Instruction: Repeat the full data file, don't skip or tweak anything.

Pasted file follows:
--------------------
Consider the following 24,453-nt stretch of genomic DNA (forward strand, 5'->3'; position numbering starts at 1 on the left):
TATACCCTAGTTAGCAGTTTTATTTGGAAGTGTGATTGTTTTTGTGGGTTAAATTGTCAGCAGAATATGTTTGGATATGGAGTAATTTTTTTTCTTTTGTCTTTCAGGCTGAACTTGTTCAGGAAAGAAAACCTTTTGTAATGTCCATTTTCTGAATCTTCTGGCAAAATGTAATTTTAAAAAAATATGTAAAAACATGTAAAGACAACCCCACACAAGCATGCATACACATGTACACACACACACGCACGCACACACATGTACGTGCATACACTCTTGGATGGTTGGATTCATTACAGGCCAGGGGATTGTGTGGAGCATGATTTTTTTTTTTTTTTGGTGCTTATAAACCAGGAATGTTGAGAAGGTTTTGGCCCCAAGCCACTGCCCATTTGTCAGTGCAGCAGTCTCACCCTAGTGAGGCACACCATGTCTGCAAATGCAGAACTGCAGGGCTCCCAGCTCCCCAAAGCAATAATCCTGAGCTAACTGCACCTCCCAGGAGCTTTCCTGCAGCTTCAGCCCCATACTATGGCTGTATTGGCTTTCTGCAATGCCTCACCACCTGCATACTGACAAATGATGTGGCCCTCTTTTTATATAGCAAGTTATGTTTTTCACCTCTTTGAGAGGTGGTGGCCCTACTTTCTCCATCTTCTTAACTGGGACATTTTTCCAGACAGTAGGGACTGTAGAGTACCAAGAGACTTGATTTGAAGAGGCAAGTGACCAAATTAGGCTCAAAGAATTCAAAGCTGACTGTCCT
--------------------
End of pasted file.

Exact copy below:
Consider the following 24,453-nt stretch of genomic DNA (forward strand, 5'->3'; position numbering starts at 1 on the left):
TATACCCTAGTTAGCAGTTTTATTTGGAAGTGTGATTGTTTTTGTGGGTTAAATTGTCAGCAGAATATGTTTGGATATGGAGTAATTTTTTTTCTTTTGTCTTTCAGGCTGAACTTGTTCAGGAAAGAAAACCTTTTGTAATGTCCATTTTCTGAATCTTCTGGCAAAATGTAATTTTAAAAAAATATGTAAAAACATGTAAAGACAACCCCACACAAGCATGCATACACATGTACACACACACACGCACGCACACACATGTACGTGCATACACTCTTGGATGGTTGGATTCATTACAGGCCAGGGGATTGTGTGGAGCATGATTTTTTTTTTTTTTTGGTGCTTATAAACCAGGAATGTTGAGAAGGTTTTGGCCCCAAGCCACTGCCCATTTGTCAGTGCAGCAGTCTCACCCTAGTGAGGCACACCATGTCTGCAAATGCAGAACTGCAGGGCTCCCAGCTCCCCAAAGCAATAATCCTGAGCTAACTGCACCTCCCAGGAGCTTTCCTGCAGCTTCAGCCCCATACTATGGCTGTATTGGCTTTCTGCAATGCCTCACCACCTGCATACTGACAAATGATGTGGCCCTCTTTTTATATAGCAAGTTATGTTTTTCACCTCTTTGAGAGGTGGTGGCCCTACTTTCTCCATCTTCTTAACTGGGACATTTTTCCAGACAGTAGGGACTGTAGAGTACCAAGAGACTTGATTTGAAGAGGCAAGTGACCAAATTAGGCTCAAAGAATTCAAAGCTGACTGTCCT